A Brexit plan is just the beginning of a very gritty voyage

I’m afraid we’ve become too inured by or too focused on whether or not Therese May actually has a plan to exit the EU.

Let’s assume for the moment there is such a plan. Does anyone really believe that plan will then be used as a glide path to leave the orbit of Brussels and sail out into the wide wonderful world.

Let’s also assume — a big assumption — that we’re able to get a good deal with the EU in terms of market access and movement of people — although there is everything to suggest that’s going to be difficult to impossible.

But let us move the marker to the point where the UK is now in the position of negotiating trade agreements with other countries in order for us to begin the slow and painful process of rebuilding our economy.

Some quick points to keep in mind:

— The goal is not to get a trade agreement; the goal is to get a good trade agreement and that can be a herculean process when you consider that the country negotiating on the other side of the table is as keen to get the better deal as you are.

— Who are we going to get these trade agreements? Neither the United State nor China want to spend any significant effort dealing with what they consider a small, almost insignificant country. (Forget the “Special Relaitonship”. That exists only in political rhetoric.) India has already signaled we’re not that attractive. That leaves Australia, Southeast Asian nations and Latin America — which when lumped all together don’t have anywhere near the critical mass of export potential we need in a trading partner.)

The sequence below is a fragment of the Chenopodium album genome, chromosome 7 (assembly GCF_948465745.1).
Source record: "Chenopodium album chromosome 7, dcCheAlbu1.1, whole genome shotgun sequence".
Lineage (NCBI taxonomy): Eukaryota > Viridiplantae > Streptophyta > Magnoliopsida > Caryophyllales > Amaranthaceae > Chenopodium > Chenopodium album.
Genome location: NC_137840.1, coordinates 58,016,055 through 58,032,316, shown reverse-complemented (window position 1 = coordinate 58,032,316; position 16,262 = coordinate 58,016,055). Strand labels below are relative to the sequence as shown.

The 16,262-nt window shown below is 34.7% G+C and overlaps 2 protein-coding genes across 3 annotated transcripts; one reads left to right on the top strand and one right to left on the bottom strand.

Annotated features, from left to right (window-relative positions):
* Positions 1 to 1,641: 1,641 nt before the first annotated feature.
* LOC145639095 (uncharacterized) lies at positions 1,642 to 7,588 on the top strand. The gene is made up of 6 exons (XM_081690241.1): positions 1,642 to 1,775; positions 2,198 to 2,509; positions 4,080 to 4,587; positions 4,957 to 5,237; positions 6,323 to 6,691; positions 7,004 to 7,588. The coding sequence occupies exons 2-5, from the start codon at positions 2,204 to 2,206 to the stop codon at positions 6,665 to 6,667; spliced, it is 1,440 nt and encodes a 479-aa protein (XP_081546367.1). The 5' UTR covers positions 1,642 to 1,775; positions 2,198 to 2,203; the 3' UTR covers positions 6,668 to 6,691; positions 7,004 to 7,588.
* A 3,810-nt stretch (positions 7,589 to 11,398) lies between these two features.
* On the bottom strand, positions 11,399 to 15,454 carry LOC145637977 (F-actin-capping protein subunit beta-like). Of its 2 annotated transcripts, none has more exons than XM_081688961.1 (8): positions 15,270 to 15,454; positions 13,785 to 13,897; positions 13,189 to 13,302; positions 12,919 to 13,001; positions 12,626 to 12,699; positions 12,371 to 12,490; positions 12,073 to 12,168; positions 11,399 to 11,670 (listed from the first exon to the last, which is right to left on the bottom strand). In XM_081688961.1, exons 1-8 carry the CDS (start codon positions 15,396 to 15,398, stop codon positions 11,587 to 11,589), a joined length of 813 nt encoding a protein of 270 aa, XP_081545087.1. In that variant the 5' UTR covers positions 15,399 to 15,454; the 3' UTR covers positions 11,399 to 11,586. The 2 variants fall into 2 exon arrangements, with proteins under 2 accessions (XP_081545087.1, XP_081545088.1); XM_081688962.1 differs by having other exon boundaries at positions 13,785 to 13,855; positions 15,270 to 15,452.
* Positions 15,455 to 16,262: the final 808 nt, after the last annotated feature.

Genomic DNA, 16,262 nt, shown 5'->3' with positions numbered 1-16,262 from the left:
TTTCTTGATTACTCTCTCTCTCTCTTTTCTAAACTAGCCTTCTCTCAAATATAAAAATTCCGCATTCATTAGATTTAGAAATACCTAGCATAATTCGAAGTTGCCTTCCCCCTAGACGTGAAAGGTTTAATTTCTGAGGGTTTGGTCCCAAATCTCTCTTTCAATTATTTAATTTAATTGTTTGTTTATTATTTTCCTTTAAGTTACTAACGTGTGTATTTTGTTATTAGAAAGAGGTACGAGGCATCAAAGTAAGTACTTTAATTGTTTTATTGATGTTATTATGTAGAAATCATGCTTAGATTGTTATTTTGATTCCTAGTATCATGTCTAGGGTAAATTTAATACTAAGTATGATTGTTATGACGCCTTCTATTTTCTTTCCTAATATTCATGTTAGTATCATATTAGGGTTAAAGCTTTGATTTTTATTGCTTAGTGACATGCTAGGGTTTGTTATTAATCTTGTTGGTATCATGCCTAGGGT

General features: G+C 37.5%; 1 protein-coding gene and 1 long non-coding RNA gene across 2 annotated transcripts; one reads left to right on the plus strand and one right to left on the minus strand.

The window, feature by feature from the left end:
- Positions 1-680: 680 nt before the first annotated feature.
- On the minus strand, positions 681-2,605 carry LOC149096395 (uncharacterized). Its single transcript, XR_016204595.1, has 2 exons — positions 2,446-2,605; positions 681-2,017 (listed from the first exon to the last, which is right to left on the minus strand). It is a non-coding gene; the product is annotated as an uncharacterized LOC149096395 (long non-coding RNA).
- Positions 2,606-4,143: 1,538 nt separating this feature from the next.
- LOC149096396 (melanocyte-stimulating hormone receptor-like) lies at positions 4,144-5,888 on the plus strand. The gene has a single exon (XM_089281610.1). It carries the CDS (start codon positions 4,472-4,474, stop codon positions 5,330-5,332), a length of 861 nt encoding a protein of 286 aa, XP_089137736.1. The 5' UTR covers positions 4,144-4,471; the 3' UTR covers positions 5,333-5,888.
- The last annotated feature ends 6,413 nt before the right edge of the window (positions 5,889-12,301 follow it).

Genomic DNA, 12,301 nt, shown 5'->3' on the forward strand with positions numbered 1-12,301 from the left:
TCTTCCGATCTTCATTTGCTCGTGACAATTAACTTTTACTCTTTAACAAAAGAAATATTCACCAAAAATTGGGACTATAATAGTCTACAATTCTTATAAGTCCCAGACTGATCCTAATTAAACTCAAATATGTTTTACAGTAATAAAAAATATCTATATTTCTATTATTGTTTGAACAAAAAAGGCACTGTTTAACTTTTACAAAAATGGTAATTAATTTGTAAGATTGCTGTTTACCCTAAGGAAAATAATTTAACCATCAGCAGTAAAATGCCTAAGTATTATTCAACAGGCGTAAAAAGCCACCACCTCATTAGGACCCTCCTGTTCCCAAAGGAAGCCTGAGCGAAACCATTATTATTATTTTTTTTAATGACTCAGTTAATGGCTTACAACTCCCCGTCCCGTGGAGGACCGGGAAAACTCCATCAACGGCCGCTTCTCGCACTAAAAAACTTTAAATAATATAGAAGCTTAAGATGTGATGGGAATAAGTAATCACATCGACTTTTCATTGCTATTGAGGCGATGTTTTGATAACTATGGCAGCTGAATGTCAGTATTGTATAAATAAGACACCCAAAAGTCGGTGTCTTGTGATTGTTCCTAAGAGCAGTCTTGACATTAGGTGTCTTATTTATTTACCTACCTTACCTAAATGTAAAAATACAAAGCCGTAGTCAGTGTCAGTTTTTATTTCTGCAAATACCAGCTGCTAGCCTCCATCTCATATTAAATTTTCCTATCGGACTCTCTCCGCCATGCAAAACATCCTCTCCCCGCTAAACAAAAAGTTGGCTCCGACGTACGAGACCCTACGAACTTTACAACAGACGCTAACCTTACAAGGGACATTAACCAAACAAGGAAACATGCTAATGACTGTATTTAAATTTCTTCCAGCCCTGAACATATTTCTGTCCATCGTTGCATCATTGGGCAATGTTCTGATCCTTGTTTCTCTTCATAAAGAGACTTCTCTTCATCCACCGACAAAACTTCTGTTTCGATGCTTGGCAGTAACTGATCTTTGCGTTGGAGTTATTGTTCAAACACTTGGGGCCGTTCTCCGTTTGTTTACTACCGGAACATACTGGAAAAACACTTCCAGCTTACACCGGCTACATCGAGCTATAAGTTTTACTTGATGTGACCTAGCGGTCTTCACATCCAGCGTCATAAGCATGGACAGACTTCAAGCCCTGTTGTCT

— And finally, an intense trade negotiation will reveal the weaknesses in the UK economy that have so far been shielded from the public by the insidious manipulation of official economic statistics. Believe me, when we sit down with whoever they are going to have a very accurate picture of our sluggish productivity rate, our very high real unemployment level and the gaping disparity of spending power on a geographical basis. And I before I forget, inflation will be biting our heels at the same time.

So eventually Mother Therese will unveil her plan, we will then negotiate with the EU and then we will start negotiating trade agreements.

All sounds so simple. But by the time we get through the mess that is Brexit, we will have moved our economy from the struggling category to the completely devastated camp.

So to Davey Cameron at this Christmas time, I say: “Thanks pal. Thanks a lot.”

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